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J Patient Exp. 2019 Mar;6(1):81-86. doi: 10.1177/2374373518778343. Epub 2018 Jun 6.

Comparative Usability Study of a Newly Created Patient-Centered Tool and Plan Finder to Help Medicare Beneficiaries Choose Prescription Drug Plans.

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Palo Alto Medical Foundation Research Institute, Mountain View, CA, USA.
Mayo Clinic School of Medicine, Rochester, MN, USA.
Department of Health Research and Policy, Stanford University, Stanford, CA, USA.
Sutter Health, San Carlos, CA, USA.
Patient-Centered Outcomes Research Institute Patient Advisory Council, Portola Valley, CA, USA.
University of California San Diego School of Medicine, La Jolla, CA, USA.



In response to reported difficulties in selecting a Medicare Part D prescription drug plan, we designed a patient-centered online Part D plan selection tool (CHOICE1.0) to simplify the selection process and to provide personalized, expert recommendations.


This ethnographic comparative usability study observed 44 patients using the first version of the tool during Medicare 2016 Open Enrollment. Participants were observed as they chose their drug plan using and 1 of 3 versions of CHOICE1.0 that varied in amount of expert guidance. Descriptive statistics were used to analyze exit survey data. The observations were video-recorded, and field notes were analyzed thematically.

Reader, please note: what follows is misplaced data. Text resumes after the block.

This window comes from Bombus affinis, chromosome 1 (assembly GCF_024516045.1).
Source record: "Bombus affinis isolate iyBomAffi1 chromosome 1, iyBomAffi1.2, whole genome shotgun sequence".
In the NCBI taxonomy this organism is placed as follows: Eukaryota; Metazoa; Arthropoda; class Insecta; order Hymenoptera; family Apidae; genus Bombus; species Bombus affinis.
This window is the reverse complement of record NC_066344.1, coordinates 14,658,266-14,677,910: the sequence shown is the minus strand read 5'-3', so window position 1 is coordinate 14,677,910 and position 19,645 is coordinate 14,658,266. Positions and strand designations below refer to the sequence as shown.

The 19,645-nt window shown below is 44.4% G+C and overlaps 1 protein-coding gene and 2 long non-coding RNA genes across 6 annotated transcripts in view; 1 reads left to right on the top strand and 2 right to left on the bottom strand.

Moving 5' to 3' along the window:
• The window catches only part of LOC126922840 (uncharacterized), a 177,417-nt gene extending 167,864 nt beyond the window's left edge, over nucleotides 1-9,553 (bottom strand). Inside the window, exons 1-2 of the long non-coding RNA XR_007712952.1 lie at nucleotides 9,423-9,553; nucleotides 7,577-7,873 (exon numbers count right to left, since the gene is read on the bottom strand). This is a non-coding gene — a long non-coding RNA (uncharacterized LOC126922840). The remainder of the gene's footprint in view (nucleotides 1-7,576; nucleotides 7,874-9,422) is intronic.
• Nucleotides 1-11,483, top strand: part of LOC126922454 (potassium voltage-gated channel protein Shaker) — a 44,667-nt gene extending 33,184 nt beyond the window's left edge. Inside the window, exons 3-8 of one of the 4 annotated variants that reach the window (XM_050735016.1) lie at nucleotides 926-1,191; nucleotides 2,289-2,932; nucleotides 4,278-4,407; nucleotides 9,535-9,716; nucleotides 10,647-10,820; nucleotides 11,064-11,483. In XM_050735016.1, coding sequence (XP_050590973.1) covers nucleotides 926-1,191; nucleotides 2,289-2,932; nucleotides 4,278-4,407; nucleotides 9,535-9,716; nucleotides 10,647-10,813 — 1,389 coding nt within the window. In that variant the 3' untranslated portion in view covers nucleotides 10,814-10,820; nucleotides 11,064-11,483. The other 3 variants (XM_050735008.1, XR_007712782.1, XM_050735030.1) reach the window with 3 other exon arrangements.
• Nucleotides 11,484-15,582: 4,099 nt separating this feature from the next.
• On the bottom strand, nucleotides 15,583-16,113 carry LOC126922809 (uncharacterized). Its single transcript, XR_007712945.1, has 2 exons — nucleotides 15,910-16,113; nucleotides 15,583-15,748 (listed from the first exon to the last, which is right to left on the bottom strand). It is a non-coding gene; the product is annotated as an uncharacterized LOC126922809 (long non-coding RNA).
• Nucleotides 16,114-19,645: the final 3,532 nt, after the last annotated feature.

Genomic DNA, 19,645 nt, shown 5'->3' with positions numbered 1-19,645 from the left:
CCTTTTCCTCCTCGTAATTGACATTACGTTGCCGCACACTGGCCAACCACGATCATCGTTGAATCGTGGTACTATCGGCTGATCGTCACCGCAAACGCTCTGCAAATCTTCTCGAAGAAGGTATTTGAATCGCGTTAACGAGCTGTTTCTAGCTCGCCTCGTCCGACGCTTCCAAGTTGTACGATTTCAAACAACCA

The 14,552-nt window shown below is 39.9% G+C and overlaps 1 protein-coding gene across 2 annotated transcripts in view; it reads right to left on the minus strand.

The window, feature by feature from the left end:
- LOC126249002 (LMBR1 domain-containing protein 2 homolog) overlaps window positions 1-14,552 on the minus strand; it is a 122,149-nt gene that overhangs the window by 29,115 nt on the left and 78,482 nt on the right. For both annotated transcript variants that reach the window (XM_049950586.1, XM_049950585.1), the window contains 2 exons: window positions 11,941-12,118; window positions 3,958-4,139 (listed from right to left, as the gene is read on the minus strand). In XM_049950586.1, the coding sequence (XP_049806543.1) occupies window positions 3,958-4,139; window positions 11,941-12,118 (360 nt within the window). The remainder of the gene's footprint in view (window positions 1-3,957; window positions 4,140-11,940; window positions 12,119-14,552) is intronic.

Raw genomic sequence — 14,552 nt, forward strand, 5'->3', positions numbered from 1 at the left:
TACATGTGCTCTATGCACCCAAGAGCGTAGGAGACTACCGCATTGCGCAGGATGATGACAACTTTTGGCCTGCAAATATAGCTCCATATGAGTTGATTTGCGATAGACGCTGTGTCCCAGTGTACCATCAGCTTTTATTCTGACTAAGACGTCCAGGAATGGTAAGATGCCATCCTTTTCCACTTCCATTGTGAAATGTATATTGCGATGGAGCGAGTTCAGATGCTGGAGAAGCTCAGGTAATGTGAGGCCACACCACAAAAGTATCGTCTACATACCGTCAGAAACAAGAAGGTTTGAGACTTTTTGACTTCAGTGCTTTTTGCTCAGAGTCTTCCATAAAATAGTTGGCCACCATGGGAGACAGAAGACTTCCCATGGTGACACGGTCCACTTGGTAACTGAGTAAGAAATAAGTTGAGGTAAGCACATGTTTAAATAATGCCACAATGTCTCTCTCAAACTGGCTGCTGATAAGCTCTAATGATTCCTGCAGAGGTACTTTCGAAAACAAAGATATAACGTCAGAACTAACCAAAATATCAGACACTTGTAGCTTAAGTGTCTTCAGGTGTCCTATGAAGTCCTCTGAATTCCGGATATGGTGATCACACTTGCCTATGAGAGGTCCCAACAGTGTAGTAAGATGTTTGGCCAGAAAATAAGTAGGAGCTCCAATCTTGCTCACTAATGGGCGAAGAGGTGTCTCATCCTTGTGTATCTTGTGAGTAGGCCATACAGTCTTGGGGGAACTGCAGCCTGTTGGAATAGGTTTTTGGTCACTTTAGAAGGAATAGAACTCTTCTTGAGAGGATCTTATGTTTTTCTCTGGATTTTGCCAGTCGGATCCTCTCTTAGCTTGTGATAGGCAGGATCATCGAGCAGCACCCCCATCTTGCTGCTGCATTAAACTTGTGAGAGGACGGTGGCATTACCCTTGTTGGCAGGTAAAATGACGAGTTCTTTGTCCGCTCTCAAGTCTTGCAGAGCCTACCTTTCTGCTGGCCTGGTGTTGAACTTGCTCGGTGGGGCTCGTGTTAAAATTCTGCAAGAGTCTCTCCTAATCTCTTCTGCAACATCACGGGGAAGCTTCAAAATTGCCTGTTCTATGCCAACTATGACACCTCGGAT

Participants were significantly more satisfied with CHOICE1.0 for choosing a plan, understanding information, and ease of use compared to Those using expert versions of CHOICE1.0 were more likely to indicate their intention to switch plans than those using, though they wanted to know the source and content.


The more patient-centered prescription drug choice tool improved user experience and enabled users to choose plans more consistent with expert recommendations.


Medicare Part D; medical decision making; mixed methods; patient-centered decision support; usability study

Conflict of interest statement

Declaration of Conflicting Interests: The author(s) declared the following potential conflicts of interest with respect to the research, authorship, and/or publication of this article. All statements presented in this article, including its findings and conclusions, are solely those of the authors and do not necessarily represent the views of the Patient-Centered Outcomes Research Institute (PCORI), its Board of Governors, or Methodology Committee.

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